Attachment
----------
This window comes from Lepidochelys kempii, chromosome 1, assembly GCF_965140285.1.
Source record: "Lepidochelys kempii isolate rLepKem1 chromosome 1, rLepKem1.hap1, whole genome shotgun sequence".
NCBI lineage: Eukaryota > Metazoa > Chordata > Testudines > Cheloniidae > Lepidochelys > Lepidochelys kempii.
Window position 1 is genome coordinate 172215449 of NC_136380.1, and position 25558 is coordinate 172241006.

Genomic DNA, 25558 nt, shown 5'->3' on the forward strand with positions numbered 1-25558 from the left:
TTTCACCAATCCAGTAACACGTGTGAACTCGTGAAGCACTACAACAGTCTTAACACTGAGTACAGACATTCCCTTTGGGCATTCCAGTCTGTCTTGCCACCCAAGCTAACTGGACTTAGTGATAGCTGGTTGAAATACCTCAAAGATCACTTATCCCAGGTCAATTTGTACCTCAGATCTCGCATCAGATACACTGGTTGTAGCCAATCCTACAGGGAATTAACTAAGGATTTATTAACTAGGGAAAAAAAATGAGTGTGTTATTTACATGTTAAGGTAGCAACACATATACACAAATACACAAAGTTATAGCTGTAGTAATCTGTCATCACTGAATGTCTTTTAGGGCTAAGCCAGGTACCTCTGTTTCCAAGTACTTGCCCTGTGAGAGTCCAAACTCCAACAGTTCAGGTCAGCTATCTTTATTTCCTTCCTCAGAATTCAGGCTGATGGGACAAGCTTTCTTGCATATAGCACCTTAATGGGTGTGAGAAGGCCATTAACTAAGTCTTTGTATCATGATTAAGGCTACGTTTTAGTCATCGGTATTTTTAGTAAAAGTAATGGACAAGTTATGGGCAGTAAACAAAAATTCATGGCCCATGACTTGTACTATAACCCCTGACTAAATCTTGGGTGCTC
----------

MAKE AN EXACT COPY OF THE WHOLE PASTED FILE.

This window comes from Lepidochelys kempii, chromosome 1, assembly GCF_965140285.1.
Source record: "Lepidochelys kempii isolate rLepKem1 chromosome 1, rLepKem1.hap1, whole genome shotgun sequence".
NCBI lineage: Eukaryota > Metazoa > Chordata > Testudines > Cheloniidae > Lepidochelys > Lepidochelys kempii.
Window position 1 is genome coordinate 172215449 of NC_136380.1, and position 25558 is coordinate 172241006.

Genomic DNA, 25558 nt, shown 5'->3' on the forward strand with positions numbered 1-25558 from the left:
TTTCACCAATCCAGTAACACGTGTGAACTCGTGAAGCACTACAACAGTCTTAACACTGAGTACAGACATTCCCTTTGGGCATTCCAGTCTGTCTTGCCACCCAAGCTAACTGGACTTAGTGATAGCTGGTTGAAATACCTCAAAGATCACTTATCCCAGGTCAATTTGTACCTCAGATCTCGCATCAGATACACTGGTTGTAGCCAATCCTACAGGGAATTAACTAAGGATTTATTAACTAGGGAAAAAAAATGAGTGTGTTATTTACATGTTAAGGTAGCAACACATATACACAAATACACAAAGTTATAGCTGTAGTAATCTGTCATCACTGAATGTCTTTTAGGGCTAAGCCAGGTACCTCTGTTTCCAAGTACTTGCCCTGTGAGAGTCCAAACTCCAACAGTTCAGGTCAGCTATCTTTATTTCCTTCCTCAGAATTCAGGCTGATGGGACAAGCTTTCTTGCATATAGCACCTTAATGGGTGTGAGAAGGCCATTAACTAAGTCTTTGTATCATGATTAAGGCTACGTTTTAGTCATCGGTATTTTTAGTAAAAGTAATGGACAAGTTATGGGCAGTAAACAAAAATTCATGGCCCATGACTTGTACTATAACCCCTGACTAAATCTTGGGTGCTC